Five days later, another accident was reported to RSA. Saeed used the same alias, although he was now driving a Volvo XC60, and again claimed the accident had happened just days after a seven day policy was taken out with the insurer. The police investigation discovered that the Volvo had been offered for sale on eBay just one day before Saeed took out the policy, and was listed as already damaged in the item description.
Further investigations by IFED found that Saeed continued to use similar methods across three further claims, adopting false names and addresses, forging engineer reports and channelling compensation into his company’s account.
Stephen Dalton, Head of Intelligence and Investigations at the Insurance Fraud Bureau, said:
“Mr Saeed would lure innocent people into car crashes so he could make some quick cash at the expense of their distress. Thanks to the collaborative work of the IFB, IFED and the wider insurance industry, we were able to detect these shameless ‘Crash for Cash’ scams and take action. This sentencing should serve as a clear message to anyone thinking about committing fraud that they will be caught and face justice.”
Adele Sumner, Head of Counter Fraud Strategy at RSA, said:
“Saeed was a prolific and serial fraudster who used false names to evade capture, and it’s only right that he has been brought to justice. The selfish and deceptive actions of criminals like Saeed, who make false claims for their own personal gain, pushes up the cost of insurance for honest customers. This sentencing is therefore positive news and is a good example of how the industry works together to prosecute serial fraudsters and protect customers.”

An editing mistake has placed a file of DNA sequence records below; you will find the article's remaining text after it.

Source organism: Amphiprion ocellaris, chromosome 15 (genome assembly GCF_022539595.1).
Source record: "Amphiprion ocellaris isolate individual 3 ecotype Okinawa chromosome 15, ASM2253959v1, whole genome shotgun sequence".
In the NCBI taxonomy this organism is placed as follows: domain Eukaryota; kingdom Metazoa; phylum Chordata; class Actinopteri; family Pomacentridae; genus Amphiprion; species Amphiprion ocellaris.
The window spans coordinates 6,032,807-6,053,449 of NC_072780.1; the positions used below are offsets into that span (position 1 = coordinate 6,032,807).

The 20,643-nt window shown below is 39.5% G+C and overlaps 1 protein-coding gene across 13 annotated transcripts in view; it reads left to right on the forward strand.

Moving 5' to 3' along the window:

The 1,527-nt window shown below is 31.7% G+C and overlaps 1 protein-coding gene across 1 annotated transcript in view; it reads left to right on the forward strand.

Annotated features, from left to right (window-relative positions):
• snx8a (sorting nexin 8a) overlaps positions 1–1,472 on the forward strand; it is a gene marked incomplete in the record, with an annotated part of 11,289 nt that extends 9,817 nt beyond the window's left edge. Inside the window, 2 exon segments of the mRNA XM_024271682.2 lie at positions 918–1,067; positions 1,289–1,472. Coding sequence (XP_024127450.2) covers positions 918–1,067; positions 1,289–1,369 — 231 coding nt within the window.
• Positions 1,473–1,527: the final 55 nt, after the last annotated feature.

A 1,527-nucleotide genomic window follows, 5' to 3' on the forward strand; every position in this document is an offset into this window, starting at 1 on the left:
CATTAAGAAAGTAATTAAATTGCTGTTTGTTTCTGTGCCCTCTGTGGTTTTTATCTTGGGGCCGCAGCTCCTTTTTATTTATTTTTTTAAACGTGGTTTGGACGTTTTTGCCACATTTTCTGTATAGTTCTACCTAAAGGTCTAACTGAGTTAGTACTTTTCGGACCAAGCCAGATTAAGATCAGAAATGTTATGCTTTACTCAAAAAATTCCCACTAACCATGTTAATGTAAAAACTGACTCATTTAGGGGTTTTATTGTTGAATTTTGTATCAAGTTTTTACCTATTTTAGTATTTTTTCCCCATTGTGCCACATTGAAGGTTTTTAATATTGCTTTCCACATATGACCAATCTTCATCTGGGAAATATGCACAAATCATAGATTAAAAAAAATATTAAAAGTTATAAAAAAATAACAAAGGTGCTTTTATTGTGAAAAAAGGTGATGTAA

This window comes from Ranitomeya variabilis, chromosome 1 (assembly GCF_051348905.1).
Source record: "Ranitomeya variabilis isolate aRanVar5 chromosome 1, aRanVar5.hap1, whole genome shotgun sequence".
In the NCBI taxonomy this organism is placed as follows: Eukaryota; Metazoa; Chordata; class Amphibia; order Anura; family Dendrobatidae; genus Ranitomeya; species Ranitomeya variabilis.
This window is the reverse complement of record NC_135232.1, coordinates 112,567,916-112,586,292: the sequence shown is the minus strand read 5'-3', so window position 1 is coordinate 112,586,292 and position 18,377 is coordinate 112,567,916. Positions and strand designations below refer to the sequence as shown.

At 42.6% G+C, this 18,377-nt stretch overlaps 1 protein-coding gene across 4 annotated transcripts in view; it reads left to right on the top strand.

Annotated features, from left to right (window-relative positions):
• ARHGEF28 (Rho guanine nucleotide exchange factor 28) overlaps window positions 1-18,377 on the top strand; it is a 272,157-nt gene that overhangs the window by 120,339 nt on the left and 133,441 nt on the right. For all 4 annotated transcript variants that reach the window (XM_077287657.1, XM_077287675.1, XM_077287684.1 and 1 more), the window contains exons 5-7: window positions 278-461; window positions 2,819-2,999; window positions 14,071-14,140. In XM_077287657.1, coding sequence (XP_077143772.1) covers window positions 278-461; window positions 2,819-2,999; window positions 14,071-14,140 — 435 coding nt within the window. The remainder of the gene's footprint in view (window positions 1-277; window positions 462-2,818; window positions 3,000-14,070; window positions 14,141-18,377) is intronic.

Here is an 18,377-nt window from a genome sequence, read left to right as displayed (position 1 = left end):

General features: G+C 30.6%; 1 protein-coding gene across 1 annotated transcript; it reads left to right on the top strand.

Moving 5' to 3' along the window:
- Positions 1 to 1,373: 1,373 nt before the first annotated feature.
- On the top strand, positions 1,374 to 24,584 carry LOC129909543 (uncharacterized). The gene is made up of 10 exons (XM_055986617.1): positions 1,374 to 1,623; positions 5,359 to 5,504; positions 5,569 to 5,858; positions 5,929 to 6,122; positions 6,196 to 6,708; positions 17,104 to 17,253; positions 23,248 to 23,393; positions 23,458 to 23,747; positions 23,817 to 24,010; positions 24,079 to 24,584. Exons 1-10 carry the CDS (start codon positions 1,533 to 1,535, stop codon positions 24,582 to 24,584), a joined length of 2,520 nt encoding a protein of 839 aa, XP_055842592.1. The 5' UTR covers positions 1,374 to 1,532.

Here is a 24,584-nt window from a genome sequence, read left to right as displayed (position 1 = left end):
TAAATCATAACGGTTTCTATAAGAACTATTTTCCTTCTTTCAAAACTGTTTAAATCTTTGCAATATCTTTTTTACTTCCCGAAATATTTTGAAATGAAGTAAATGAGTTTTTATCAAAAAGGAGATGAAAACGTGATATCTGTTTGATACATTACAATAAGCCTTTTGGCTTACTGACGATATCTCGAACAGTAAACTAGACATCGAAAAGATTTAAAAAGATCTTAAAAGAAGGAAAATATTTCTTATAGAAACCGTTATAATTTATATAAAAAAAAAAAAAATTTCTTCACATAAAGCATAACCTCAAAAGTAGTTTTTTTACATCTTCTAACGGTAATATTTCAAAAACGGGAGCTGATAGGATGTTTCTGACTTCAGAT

Mike Brown, Head of Fraud Counter Intelligence at Direct Line, said:
“Saeed has shown total disregard for the safety of innocent third parties, through his contrived efforts to secure financial gain in committing insurance fraud whilst utilising his various aliases. We have worked closely with IFED, assisting them in preparing this case for criminal prosecution.”
“Successful prosecutions like this one, protect the wider public and enables Direct Line to protect the premiums of our innocent customers. Insurance fraud is not a victimless crime and we are committed to working in partnership with law enforcement agencies to detect, disrupt and prosecute those involved in this type of criminality. The sentences handed down should serve as a stark warning to those that seek to commit insurance fraud in the future."
James Burge, Fraud Manager at Allianz Insurance, said:
“We know very well that insurance fraud affects us all and it’s absolutely vital that we continue to collaborate across the industry to fight fraud and protect the interests of genuine customers. Mr Saeed preyed on the vulnerable to seek personal gain and his sentence should deter others thinking about committing insurance fraud.”
Tom Gardiner, Head of Fraud at Aviva, said:
“Mr Saeed was involved in making multiple fraudulent claims against Aviva and other insurers. I’m pleased that this was detected and that we avoided paying thousands of pounds – which otherwise pushes up premiums for our genuine customers. This case demonstrates that insurers and the Insurance Fraud Enforcement Department will work together to detect and prosecute the plague of fraudulent whiplash claims in the UK – and underlines the need for Legal Reforms in April to address the disproportionate compensation and profit which motivates these crimes.”